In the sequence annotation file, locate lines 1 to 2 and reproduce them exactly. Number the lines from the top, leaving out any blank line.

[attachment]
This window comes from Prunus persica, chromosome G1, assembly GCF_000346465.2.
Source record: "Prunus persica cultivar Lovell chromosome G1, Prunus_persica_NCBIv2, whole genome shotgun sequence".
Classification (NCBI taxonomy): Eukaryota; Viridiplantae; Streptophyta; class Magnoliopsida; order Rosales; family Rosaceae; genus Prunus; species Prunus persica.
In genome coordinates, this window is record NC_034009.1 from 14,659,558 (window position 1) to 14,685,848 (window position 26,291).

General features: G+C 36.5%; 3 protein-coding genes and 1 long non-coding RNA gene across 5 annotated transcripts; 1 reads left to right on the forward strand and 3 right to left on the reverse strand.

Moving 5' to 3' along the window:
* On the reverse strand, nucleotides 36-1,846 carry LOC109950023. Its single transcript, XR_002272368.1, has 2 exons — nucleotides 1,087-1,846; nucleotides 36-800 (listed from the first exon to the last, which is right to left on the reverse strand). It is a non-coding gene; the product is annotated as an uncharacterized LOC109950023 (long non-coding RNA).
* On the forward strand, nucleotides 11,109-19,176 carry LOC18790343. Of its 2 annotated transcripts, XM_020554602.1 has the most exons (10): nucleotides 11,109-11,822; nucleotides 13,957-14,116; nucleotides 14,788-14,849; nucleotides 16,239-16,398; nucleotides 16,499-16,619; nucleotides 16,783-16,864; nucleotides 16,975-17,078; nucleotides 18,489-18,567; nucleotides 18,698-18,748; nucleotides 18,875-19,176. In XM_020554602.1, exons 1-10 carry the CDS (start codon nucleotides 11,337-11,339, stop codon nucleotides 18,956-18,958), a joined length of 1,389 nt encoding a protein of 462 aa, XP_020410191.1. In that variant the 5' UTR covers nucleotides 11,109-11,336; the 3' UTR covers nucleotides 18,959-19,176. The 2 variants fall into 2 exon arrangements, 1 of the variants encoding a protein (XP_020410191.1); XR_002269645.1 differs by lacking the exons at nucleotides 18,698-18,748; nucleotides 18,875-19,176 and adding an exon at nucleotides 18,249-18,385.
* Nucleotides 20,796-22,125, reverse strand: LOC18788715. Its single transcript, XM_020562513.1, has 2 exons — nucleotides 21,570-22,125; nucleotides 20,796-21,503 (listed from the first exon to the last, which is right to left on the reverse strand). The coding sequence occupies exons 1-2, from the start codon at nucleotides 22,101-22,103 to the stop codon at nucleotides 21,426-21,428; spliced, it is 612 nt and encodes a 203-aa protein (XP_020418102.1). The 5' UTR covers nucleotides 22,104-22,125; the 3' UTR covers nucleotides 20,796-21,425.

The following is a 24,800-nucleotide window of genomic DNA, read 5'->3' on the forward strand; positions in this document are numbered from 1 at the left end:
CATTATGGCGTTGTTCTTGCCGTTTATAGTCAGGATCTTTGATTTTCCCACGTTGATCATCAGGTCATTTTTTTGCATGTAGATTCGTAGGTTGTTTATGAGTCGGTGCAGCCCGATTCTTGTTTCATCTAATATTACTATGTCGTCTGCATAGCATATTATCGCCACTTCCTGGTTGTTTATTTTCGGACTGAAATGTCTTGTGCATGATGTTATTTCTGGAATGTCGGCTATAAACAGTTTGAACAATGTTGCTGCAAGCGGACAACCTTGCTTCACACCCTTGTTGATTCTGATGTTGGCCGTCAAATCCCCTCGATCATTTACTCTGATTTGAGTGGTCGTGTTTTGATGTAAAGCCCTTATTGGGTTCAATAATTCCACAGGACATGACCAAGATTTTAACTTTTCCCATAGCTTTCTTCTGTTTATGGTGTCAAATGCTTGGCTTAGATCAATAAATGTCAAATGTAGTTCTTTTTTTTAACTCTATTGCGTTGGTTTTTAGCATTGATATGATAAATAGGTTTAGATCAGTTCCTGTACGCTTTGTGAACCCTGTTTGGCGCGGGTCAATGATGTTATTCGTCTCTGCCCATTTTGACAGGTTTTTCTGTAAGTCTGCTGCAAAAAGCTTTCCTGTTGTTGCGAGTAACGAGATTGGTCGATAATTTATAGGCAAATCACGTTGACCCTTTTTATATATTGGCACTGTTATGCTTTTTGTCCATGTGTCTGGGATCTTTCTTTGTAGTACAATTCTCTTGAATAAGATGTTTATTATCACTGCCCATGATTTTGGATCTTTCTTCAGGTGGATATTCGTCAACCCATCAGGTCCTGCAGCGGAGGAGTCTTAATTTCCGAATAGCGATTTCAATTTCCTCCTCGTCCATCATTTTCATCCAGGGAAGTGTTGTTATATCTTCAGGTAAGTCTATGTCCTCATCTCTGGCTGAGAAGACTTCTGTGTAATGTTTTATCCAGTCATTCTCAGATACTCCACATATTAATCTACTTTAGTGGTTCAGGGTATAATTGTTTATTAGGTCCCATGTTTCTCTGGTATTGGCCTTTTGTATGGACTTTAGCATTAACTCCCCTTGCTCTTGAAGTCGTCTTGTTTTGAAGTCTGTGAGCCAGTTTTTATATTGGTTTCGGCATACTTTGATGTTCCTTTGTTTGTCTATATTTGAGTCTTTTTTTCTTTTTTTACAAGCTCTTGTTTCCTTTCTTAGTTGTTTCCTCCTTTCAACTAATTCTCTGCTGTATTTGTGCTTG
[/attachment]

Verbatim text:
This window comes from Prunus persica, chromosome G1, assembly GCF_000346465.2.
Source record: "Prunus persica cultivar Lovell chromosome G1, Prunus_persica_NCBIv2, whole genome shotgun sequence".